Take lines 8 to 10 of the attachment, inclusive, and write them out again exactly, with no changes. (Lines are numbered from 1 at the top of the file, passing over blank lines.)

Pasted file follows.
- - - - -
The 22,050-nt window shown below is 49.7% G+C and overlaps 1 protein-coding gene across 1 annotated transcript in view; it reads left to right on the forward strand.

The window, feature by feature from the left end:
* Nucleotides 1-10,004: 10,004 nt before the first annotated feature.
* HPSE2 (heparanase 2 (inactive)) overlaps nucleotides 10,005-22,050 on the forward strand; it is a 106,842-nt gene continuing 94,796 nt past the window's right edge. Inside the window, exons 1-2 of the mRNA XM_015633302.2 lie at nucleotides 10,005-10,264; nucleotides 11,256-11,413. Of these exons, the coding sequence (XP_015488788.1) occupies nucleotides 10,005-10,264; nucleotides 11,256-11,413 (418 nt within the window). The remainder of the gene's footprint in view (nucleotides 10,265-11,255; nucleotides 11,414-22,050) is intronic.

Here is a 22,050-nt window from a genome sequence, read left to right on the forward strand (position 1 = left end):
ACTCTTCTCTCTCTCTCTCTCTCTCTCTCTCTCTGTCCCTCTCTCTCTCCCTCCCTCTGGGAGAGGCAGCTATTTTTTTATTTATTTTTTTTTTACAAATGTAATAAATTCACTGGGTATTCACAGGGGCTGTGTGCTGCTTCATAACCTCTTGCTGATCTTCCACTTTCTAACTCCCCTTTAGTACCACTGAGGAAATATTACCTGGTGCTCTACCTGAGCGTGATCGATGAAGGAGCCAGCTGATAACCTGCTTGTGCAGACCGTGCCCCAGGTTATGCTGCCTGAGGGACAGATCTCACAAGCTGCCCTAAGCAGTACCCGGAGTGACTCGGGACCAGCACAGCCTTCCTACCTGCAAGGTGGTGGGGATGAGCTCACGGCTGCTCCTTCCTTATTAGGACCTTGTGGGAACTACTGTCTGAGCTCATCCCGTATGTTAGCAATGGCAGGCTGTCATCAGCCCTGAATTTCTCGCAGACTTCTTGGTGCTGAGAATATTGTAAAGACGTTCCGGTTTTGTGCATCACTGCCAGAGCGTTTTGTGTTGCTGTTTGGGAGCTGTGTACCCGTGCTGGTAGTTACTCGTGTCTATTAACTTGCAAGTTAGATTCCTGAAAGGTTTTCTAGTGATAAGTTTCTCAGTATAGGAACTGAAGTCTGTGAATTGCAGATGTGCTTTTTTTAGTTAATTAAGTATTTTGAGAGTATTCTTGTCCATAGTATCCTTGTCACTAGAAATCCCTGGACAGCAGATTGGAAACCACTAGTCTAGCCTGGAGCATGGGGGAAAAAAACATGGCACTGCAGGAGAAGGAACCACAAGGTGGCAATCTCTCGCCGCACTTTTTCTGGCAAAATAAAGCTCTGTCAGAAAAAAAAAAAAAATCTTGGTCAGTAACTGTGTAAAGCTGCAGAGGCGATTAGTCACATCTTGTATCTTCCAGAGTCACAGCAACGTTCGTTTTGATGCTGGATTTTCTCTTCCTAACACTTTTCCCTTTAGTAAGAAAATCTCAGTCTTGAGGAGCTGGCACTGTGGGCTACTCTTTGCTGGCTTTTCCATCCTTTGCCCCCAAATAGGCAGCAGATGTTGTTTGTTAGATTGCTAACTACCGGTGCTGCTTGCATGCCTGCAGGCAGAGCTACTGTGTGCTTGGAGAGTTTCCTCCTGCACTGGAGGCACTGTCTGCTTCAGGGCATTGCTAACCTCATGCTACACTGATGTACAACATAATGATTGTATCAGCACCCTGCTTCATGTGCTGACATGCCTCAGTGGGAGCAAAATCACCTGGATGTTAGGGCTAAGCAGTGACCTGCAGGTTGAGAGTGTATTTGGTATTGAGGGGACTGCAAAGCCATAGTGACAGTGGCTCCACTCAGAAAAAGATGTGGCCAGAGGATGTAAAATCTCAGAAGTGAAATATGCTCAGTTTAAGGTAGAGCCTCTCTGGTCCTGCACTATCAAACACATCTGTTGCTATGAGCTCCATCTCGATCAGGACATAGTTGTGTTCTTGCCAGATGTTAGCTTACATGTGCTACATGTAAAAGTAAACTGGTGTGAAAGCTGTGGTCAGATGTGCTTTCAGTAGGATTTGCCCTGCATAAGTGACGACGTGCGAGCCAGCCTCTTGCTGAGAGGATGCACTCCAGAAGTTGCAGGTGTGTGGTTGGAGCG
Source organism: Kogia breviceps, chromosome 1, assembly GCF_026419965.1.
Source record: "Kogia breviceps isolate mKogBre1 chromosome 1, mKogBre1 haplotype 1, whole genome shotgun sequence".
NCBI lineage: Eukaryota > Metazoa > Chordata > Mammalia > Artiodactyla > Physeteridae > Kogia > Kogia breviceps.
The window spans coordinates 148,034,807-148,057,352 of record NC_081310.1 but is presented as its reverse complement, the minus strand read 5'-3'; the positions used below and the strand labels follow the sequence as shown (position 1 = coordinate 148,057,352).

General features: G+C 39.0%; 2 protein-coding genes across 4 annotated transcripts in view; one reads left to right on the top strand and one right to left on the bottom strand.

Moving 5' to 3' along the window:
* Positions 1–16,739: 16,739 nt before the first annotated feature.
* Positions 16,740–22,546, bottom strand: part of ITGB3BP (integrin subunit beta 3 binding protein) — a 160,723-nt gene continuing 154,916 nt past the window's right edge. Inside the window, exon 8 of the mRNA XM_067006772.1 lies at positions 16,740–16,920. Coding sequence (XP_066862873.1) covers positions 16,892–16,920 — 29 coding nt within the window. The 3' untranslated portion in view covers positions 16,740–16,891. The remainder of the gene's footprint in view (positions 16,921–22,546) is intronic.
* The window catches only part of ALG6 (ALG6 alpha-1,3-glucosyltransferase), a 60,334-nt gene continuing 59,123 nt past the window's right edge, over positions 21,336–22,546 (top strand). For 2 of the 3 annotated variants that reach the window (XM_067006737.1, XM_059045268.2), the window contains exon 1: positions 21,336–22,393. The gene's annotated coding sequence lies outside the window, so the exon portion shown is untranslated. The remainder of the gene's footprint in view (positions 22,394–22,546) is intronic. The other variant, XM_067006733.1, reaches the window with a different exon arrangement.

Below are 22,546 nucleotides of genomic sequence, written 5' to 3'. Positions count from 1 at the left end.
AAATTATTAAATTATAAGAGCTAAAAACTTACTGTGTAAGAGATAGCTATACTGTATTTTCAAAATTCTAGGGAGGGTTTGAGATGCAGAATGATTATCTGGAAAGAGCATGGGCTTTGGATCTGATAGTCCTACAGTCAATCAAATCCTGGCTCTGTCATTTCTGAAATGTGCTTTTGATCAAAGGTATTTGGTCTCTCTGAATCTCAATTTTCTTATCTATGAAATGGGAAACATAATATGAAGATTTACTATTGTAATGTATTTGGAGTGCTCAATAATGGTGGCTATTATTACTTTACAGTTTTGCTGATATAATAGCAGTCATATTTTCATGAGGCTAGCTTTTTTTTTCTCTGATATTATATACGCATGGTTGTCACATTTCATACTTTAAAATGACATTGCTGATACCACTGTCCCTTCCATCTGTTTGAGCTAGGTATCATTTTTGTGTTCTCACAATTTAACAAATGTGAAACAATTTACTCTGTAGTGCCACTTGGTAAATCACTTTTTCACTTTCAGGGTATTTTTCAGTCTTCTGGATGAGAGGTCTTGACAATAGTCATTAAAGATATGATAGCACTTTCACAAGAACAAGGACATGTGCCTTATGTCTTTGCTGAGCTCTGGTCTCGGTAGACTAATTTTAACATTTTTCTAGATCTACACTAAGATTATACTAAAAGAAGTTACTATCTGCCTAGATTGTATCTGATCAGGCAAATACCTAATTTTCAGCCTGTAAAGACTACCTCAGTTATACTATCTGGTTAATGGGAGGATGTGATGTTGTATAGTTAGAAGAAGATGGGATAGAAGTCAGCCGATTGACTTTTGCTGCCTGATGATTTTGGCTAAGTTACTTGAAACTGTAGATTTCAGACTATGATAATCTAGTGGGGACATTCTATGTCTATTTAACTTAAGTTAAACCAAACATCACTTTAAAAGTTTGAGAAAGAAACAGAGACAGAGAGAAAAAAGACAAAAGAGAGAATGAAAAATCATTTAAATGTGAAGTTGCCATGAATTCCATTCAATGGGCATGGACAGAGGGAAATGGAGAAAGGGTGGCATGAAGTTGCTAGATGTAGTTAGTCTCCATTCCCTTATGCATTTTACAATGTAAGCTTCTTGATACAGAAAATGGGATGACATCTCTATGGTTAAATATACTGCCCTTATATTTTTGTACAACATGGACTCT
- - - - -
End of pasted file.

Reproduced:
Source record: "Kogia breviceps isolate mKogBre1 chromosome 1, mKogBre1 haplotype 1, whole genome shotgun sequence".
NCBI lineage: Eukaryota > Metazoa > Chordata > Mammalia > Artiodactyla > Physeteridae > Kogia > Kogia breviceps.
The window spans coordinates 148,034,807-148,057,352 of record NC_081310.1 but is presented as its reverse complement, the minus strand read 5'-3'; the positions used below and the strand labels follow the sequence as shown (position 1 = coordinate 148,057,352).